The director, Kim Manners, a relentless dynamo with a pictorial vision that wouldn't quit, shot the scene over and over again, from every conceivable angle -- over shoulders, from below, in longshot, in extreme close-up. Kicking it in the ass was the term he used.

"Okay, new deal," Manners would cry, and they'd promptly rearrange the furniture and reposition the cameras. I lost count of the number of full-scene takes we did, but I'd guess it was at least 40.

The experience changed the way I watch TV: the next weekend, watching a Manners episode of The X-Files, I spent most of the time counting the fast-cut camera angles that give the show its visual vitality.

For the show's star, David Duchovny, it was just another day on the set. On screen, he'll seem to be wearing a smart suit, but below the forum table, where the camera couldn't see, he was wearing his shirt-tails loose over blue jeans. He was relaxed, almost nonchalant (like his delivery), kibbitzing from time to time with Manners and the crew, and making small talk with the panelists around him.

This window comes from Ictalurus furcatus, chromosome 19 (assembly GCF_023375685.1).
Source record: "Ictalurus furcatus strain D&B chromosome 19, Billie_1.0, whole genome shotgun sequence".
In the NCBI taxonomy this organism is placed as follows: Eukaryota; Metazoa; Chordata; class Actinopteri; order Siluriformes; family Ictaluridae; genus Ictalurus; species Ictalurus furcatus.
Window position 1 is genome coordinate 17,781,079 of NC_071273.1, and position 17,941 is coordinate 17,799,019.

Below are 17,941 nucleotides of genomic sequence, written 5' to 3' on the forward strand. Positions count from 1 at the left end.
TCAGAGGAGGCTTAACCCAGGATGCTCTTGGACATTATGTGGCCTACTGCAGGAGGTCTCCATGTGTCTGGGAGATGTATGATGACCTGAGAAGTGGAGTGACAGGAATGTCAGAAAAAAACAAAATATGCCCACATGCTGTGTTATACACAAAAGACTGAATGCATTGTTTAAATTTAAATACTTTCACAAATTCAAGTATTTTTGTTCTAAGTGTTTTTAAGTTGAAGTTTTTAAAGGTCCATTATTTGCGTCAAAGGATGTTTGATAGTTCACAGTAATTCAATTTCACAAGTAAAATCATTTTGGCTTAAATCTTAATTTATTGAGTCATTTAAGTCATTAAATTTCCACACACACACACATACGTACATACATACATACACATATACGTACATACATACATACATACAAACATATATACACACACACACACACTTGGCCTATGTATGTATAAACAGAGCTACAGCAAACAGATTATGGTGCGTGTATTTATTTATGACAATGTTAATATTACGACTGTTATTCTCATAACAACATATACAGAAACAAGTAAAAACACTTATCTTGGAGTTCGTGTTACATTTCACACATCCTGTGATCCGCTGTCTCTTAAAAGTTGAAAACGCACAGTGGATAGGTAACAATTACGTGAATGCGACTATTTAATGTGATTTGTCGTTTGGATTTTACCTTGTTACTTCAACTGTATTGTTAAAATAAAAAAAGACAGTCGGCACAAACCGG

Someone told Duchovny it was my first experience at movie acting, which indeed it was, and despite what the gossips might say about his reputed brattiness, he was graciousness itself.

Part of my little speech that opens the scene involves the term "ontological shock" and I joked to him that he and I were probably the only people in the place who knew what that meant (I only knew because I'd asked my nearest and dearest, who has done post-graduate philosophy, to explain it, but I thought Duchovny's university background would probably make him au fait with the lingo).

He laughed and said that was probably true, and dismissed the term as a big-sounding phrase for a simple idea.